In 5 easy steps
1/7 ● Tom's Guide
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Most orchids don’t need much watering and will only require water once a week.
Don’t pour water directly onto the plant but into the roots underneath the leaves. Avoid overwatering, as this is will lead to root rot, which will cause the plant to die.
In addition, use pots with drainage holes to allow excess water to run out of the pot, with a saucer or drip tray underneath to catch it.
Typically, orchids thrive in bright, but indirect light.
Never place orchids in direct sunlight as they will literally get sunburnt. Similarly, keep away from cold drafts and always maintain a constant temperature.
Orchids do well in environments with 40-60% humidity.
Spray an orchid regularly with a fine mist spray bottle up to two times a day depending on where the plant is located in your home.
Avoid using tap water, and use either distilled or water boiled in the kettle. Typically, tap water contains impurities that will affect the growth of the orchid.
Prune or cut off brown stems once the flowers have died to encourage new shoots.
When you’re pruning, always cut diagonally in a 45-degree angle to allow for greater surface area.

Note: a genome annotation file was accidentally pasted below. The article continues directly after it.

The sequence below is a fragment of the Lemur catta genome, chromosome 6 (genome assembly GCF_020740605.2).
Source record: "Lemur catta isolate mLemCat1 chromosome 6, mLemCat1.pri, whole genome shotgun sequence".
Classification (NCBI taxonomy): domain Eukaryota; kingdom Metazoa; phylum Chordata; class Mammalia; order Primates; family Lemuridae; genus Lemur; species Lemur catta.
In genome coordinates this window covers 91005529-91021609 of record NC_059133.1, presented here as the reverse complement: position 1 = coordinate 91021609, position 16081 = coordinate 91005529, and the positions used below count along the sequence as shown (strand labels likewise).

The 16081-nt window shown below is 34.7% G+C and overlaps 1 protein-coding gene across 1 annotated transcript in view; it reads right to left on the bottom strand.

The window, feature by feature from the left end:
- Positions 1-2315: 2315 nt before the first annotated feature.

Also, make sure you disinfect gardening tools after cutting away infected plant tissue. This will prevent the transfer of further germs and disease.
Mix a ‘balanced’ liquid fertilizer, such as 10-10-10 or 20-20-20 to feed your orchids while they are flowering.
Wait a few days to water your orchid after using a fertilizer, or else the nutrients will end up lost in the water.
If you notice your orchid has suddenly stopped blooming but has all the right conditions to thrive
Repot in a fresh orchid mix that contains special nutrients to promote healthy drainage and airflow.
Remember that orchids do not grow in dirt as it will smother their roots and kill it, so never mix soil and always go for an orchid mix.
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